Before we do that though, I want to turn to the second task of these remarks: reflecting on the nature of our country’s public life.

Here’s my premise. Our political system presumes a civil society that pre-exists the state. It’s an idea that is already emerging in Magna Carta’s demand for recognition of the rights of the Church, and the rights of persons in their legal relations with one another and with their rulers. In the American model, the state is meant to be modest in scope. It’s constrained by checks and balances. Mediating institutions like the family, churches, and fraternal organizations feed the life of the civic community. They stand between the individual and the state. And when they decline, the state fills the vacuum they leave. So protecting these mediating institutions is vital to our freedoms. The state rarely fears individuals. Alone, individuals have little power. They can be isolated or ignored. But organized communities—including communities of faith—are a different matter. They can resist. They can’t be ignored. And that’s why they pose a problem for social engineers and an expanding state.

We need to remember that democracy is not an end in itself. Majority opinion doesn’t determine what’s good and true. Like every other form of power, democracy can become a means of repression and idolatry.

The scholar Robert Kraynak argues that democracy—for all its strengths—also carries the seeds of its own kind of social tyranny. The reason is simple. Democracy advances the forces of mass culture. Those same forces tend to narrow the aims of life from beauty, heroic virtue, and transcendent meaning to the pursuits of work, material consumption and entertainment. Human life settles into “a one-dimensional materialism and [a diminished moral] existence” that undermine human dignity and eventually tend to a withering of the spirit.

To put it another way: The right to pursue happiness does not include a right to excuse or ignore evil in ourselves or anyone else. When we divorce our politics from a grounding in virtue and truth, we transform our country from a living moral organism into a kind of golem of legal machinery without a soul.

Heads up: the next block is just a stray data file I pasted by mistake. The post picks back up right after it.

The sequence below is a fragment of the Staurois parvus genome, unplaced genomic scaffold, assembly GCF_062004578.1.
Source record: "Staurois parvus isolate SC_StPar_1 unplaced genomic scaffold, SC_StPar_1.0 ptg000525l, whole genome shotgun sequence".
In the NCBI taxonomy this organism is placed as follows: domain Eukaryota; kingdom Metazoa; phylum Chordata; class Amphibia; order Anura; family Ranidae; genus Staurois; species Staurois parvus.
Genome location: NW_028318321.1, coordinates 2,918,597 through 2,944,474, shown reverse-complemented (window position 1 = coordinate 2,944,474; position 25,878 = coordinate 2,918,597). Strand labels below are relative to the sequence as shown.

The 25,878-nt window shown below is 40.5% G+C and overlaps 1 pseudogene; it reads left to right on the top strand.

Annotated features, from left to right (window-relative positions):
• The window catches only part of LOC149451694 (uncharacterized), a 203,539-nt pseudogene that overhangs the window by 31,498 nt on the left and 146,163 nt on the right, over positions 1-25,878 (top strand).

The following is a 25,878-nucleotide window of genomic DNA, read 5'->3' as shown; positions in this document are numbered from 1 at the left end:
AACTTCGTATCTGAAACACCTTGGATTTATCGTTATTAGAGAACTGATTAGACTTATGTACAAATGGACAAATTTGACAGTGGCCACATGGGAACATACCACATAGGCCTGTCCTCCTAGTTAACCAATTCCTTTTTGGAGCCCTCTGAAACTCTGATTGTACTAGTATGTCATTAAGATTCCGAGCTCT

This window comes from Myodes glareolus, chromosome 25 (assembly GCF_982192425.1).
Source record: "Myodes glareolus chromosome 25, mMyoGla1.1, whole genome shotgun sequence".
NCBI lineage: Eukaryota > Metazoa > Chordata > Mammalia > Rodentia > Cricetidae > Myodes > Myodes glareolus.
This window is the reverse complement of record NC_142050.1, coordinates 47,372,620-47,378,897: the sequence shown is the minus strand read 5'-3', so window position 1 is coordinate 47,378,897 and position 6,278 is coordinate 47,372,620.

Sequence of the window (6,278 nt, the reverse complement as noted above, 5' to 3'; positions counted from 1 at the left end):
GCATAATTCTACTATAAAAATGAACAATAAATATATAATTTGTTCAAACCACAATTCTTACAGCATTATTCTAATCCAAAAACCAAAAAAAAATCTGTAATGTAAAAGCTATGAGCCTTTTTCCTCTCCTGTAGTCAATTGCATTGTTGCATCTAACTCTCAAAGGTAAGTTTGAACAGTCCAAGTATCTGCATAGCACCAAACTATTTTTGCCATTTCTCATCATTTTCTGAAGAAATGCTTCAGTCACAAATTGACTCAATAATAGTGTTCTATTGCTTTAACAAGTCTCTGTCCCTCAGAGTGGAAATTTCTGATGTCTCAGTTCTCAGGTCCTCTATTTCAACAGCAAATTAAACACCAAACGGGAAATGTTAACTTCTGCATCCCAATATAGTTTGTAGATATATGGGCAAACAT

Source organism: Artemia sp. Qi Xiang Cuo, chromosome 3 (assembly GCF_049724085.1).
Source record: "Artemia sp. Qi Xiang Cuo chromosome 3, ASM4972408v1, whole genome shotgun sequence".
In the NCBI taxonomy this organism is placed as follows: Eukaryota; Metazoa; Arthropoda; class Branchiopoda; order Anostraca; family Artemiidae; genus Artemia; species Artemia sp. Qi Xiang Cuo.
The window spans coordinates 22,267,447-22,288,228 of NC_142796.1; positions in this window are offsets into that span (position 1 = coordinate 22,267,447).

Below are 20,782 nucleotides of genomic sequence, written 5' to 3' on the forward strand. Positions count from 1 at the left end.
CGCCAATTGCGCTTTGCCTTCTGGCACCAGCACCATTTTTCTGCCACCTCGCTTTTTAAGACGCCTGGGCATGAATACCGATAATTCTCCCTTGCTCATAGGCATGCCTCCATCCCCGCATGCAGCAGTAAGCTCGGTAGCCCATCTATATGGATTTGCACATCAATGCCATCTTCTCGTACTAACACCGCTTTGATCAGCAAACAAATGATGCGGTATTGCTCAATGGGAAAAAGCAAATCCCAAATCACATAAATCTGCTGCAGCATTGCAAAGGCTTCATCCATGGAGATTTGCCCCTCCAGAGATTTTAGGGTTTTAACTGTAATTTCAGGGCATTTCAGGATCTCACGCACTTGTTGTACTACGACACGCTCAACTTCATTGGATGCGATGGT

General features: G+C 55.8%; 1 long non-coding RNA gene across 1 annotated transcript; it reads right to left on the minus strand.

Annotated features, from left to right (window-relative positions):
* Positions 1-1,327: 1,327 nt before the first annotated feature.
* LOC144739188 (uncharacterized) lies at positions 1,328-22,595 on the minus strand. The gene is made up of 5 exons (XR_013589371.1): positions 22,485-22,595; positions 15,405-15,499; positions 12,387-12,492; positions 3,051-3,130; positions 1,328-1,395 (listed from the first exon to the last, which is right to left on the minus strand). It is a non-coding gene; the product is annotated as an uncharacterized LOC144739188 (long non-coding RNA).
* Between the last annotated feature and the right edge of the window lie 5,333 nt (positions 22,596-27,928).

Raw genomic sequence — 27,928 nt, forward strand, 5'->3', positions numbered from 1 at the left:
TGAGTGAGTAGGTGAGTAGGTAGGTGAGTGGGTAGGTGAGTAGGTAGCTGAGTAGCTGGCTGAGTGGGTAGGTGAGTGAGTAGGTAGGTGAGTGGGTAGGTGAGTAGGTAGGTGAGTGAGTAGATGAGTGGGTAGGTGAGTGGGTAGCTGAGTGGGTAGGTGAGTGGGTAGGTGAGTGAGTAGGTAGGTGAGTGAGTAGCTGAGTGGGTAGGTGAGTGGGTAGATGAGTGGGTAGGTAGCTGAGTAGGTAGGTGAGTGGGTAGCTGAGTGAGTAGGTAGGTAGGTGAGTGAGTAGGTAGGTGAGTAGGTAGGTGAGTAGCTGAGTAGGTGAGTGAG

This is why working for good laws is so important. This is why getting involved politically is so urgent. This is why every one of our votes matters.We need to elect the best public leaders, who then create the best policies and appoint the best judges. This has a huge impact on the kind of nation we become. Democracies depend for their survival on people of conviction fighting for what they believe in the public square—legally and peacefully, but zealously and without apologies. That includes all of us.

Critics often accuse religious believers of pursuing a “culture war” on issues like abortion, sexuality, marriage and the family, and religious liberty. And in a sense, they’re right. We are working hard for what we believe. But of course, so are the people on the other side of all these issues—and no one seems to call them “culture warriors.” In any case, neither they nor we should feel bad about fighting for our convictions. Democracy thrives on the struggle of competing ideas. We steal from ourselves and from our fellow citizens if we try to avoid that struggle. Two of the worst qualities in any human being are cowardice and acedia—and by acedia I mean the kind of moral sloth that masquerades as tolerance but leaves a soul so empty of courage and character that even the devil Screwtape would spit it out.